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SMIC, Imec and Qualcomm Are Set To Turn the Tables

June 24, 2015 - Written By Vidur Sethi

Four months ago Qualcomm was fined for violating the anti-monopoly law in China and was forced to sharply reduce the licensing fees it charged Chinese smartphone makers for its communications chips. Qualcomm, which had previously helped Semiconductor Manufacturing International Corporation or SMIC develop chips, is now all set to help them produce a new generation of advanced semiconductors. SMIC, on Tuesday 23rd June, 2015 said that it plans to form a new company with a leading Belgian microelectronics research centre Imec and the American Chip Giant Qualcomm.

Taking a break from the last decade’s approach when the chip makers refrained establishing their most advanced research labs in China to protect their intellectual property, the company with this new partnership with Qualcomm along with Huawei Technologies is all set to cooperate with the Chinese market to mark a difference and make it big. China, having emerged as the world’s largest smartphone market has attracted many foreign chip companies to support a broader industrial policy through which Beijing can expand chip research and production capacity within China.

2014 saw Intel investing $1.5 billion in Tsinghua Unigroup. IBM also agreed to license. IBM also agreed to license an advanced chip technology to a local Chinese company. SMIC has lagged behind Samsung Electronics and Intel because of the export restriction on the sophisticated tools and machines required to produce the most advanced chips and technology.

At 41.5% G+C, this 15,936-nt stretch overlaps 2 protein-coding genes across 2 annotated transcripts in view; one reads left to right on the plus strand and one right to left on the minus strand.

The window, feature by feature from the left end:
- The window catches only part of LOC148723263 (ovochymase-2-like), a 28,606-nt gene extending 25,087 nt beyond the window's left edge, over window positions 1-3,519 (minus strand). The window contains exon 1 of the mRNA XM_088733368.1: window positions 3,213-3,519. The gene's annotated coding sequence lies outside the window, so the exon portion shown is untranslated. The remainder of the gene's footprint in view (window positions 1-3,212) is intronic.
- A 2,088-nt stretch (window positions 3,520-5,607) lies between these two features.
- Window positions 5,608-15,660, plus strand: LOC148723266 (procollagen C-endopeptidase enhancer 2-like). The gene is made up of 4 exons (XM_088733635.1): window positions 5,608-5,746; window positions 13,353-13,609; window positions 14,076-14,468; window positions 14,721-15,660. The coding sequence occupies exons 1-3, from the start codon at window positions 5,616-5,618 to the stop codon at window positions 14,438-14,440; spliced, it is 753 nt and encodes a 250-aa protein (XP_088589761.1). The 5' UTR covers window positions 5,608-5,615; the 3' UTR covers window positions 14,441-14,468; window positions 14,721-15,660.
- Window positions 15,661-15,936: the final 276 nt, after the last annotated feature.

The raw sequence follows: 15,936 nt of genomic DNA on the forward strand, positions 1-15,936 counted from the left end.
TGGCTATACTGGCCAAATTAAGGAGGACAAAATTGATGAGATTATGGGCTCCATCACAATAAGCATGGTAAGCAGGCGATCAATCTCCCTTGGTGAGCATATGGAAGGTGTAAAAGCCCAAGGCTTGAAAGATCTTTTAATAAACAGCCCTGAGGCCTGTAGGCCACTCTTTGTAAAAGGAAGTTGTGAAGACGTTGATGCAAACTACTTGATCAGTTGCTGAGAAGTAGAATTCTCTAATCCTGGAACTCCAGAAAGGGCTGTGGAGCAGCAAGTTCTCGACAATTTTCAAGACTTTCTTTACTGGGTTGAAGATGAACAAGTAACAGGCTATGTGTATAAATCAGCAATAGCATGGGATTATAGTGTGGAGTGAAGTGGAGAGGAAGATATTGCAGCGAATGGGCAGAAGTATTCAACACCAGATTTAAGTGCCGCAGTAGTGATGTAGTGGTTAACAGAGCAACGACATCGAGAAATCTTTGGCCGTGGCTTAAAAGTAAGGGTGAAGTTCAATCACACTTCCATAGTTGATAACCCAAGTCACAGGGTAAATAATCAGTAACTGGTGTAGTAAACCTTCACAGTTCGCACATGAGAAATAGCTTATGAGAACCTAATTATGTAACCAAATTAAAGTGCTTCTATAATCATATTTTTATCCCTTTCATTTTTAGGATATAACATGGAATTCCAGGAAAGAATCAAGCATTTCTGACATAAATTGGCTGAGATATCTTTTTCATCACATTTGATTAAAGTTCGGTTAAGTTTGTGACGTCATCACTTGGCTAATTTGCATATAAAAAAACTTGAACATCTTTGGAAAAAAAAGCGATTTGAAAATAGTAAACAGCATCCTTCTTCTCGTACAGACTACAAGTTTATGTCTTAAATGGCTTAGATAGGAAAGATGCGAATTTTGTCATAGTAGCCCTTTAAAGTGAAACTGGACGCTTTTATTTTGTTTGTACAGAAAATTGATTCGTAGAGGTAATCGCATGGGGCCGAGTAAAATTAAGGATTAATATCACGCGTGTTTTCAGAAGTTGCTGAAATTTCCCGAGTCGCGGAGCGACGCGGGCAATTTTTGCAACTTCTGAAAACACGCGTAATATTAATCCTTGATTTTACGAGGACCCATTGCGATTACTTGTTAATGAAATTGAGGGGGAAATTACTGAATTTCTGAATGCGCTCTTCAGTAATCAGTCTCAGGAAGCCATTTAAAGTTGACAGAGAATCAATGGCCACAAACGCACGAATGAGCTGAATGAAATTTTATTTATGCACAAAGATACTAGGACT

The question now is that how will this benefit Qualcomm? “Qualcomm just had a huge settlement with the Chinese government, so from their perspective they need to be able to sell in China. The logic is if they help SMIC manufacture Qualcomm chips in China, that improves their ability to sell those chips there,” said Mr. Willy C. Shih, a professor at Harvard Business School. The deal will help Qualcomm to use more companies to produce the chips it designs that power many of the world’s most popular smartphones. The strategy is not only profitable, but also a step towards bettering the relationship with China. “This really is Qualcomm playing nice with the Chinese government,” said Mark Hung, a semiconductor analyst with Gartner.

Though Information about the financial details haven’t been provided, Jon Carvill, a Qualcomm spokesperson, said that the new chip is expected to have a long life cycle. The two generations behind SMIC, will be at par with other companies by 2020 (as is the aim of Qualcomm) in producing the chips already being produced. Now, with this new plan, SMIC will also have the rights to license the intellectual property created by the new company. This new strategy will help Qualcomm develop amiable relationship with China; help SMIC to close the huge gap with rivals and pave the path for having a competitive lead over Intel and Samsung in the future. The plan, will obviously prove to be a boon for all if it is executed properly.